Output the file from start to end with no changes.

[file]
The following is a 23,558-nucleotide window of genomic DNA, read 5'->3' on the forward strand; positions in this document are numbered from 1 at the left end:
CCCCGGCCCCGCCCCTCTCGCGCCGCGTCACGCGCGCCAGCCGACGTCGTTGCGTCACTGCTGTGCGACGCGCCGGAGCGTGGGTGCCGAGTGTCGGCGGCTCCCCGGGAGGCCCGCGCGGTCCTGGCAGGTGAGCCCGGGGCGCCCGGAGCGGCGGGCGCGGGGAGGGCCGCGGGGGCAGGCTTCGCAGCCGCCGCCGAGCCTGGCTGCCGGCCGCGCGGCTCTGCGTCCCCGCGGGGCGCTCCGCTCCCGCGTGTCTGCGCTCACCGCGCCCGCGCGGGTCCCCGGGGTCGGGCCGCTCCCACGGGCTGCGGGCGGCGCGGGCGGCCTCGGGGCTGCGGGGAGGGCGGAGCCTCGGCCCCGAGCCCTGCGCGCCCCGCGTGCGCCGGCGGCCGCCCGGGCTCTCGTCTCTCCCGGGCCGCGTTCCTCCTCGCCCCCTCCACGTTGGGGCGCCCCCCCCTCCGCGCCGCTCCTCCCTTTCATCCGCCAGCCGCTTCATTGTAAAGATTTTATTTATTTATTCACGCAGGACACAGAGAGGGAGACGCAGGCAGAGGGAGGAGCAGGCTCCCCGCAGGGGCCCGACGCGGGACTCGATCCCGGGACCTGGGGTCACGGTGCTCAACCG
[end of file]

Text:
The following is a 23,558-nucleotide window of genomic DNA, read 5'->3' on the forward strand; positions in this document are numbered from 1 at the left end:
CCCCGGCCCCGCCCCTCTCGCGCCGCGTCACGCGCGCCAGCCGACGTCGTTGCGTCACTGCTGTGCGACGCGCCGGAGCGTGGGTGCCGAGTGTCGGCGGCTCCCCGGGAGGCCCGCGCGGTCCTGGCAGGTGAGCCCGGGGCGCCCGGAGCGGCGGGCGCGGGGAGGGCCGCGGGGGCAGGCTTCGCAGCCGCCGCCGAGCCTGGCTGCCGGCCGCGCGGCTCTGCGTCCCCGCGGGGCGCTCCGCTCCCGCGTGTCTGCGCTCACCGCGCCCGCGCGGGTCCCCGGGGTCGGGCCGCTCCCACGGGCTGCGGGCGGCGCGGGCGGCCTCGGGGCTGCGGGGAGGGCGGAGCCTCGGCCCCGAGCCCTGCGCGCCCCGCGTGCGCCGGCGGCCGCCCGGGCTCTCGTCTCTCCCGGGCCGCGTTCCTCCTCGCCCCCTCCACGTTGGGGCGCCCCCCCCTCCGCGCCGCTCCTCCCTTTCATCCGCCAGCCGCTTCATTGTAAAGATTTTATTTATTTATTCACGCAGGACACAGAGAGGGAGACGCAGGCAGAGGGAGGAGCAGGCTCCCCGCAGGGGCCCGACGCGGGACTCGATCCCGGGACCTGGGGTCACGGTGCTCAACCG